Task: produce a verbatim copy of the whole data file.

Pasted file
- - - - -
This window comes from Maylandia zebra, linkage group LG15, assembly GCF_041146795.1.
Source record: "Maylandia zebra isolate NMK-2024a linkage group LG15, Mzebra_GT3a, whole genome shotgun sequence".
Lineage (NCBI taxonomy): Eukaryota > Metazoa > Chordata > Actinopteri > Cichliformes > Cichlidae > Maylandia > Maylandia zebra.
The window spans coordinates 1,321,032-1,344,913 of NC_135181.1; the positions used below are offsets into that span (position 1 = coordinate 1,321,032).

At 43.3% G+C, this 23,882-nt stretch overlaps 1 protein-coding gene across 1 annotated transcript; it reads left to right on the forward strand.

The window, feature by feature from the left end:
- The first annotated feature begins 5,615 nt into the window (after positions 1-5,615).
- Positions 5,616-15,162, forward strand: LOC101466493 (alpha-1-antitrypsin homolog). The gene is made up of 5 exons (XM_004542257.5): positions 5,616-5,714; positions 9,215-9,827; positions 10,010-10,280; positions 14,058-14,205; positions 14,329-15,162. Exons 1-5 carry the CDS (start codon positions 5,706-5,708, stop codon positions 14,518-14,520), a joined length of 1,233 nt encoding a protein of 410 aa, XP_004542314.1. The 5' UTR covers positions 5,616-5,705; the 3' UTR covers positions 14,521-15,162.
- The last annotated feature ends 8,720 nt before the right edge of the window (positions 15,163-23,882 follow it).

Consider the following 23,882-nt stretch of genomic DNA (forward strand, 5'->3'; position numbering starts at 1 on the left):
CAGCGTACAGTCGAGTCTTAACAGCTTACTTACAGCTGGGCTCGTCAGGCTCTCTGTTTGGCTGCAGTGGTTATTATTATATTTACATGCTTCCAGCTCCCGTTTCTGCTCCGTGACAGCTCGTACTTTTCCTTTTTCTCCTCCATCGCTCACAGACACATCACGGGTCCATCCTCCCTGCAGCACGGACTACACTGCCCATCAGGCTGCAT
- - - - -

This window comes from Maylandia zebra, linkage group LG15, assembly GCF_041146795.1.
Source record: "Maylandia zebra isolate NMK-2024a linkage group LG15, Mzebra_GT3a, whole genome shotgun sequence".
Lineage (NCBI taxonomy): Eukaryota > Metazoa > Chordata > Actinopteri > Cichliformes > Cichlidae > Maylandia > Maylandia zebra.
The window spans coordinates 1,321,032-1,344,913 of NC_135181.1; the positions used below are offsets into that span (position 1 = coordinate 1,321,032).

At 43.3% G+C, this 23,882-nt stretch overlaps 1 protein-coding gene across 1 annotated transcript; it reads left to right on the forward strand.

The window, feature by feature from the left end:
- The first annotated feature begins 5,615 nt into the window (after positions 1-5,615).
- Positions 5,616-15,162, forward strand: LOC101466493 (alpha-1-antitrypsin homolog). The gene is made up of 5 exons (XM_004542257.5): positions 5,616-5,714; positions 9,215-9,827; positions 10,010-10,280; positions 14,058-14,205; positions 14,329-15,162. Exons 1-5 carry the CDS (start codon positions 5,706-5,708, stop codon positions 14,518-14,520), a joined length of 1,233 nt encoding a protein of 410 aa, XP_004542314.1. The 5' UTR covers positions 5,616-5,705; the 3' UTR covers positions 14,521-15,162.
- The last annotated feature ends 8,720 nt before the right edge of the window (positions 15,163-23,882 follow it).

Consider the following 23,882-nt stretch of genomic DNA (forward strand, 5'->3'; position numbering starts at 1 on the left):
CAGCGTACAGTCGAGTCTTAACAGCTTACTTACAGCTGGGCTCGTCAGGCTCTCTGTTTGGCTGCAGTGGTTATTATTATATTTACATGCTTCCAGCTCCCGTTTCTGCTCCGTGACAGCTCGTACTTTTCCTTTTTCTCCTCCATCGCTCACAGACACATCACGGGTCCATCCTCCCTGCAGCACGGACTACACTGCCCATCAGGCTGCAT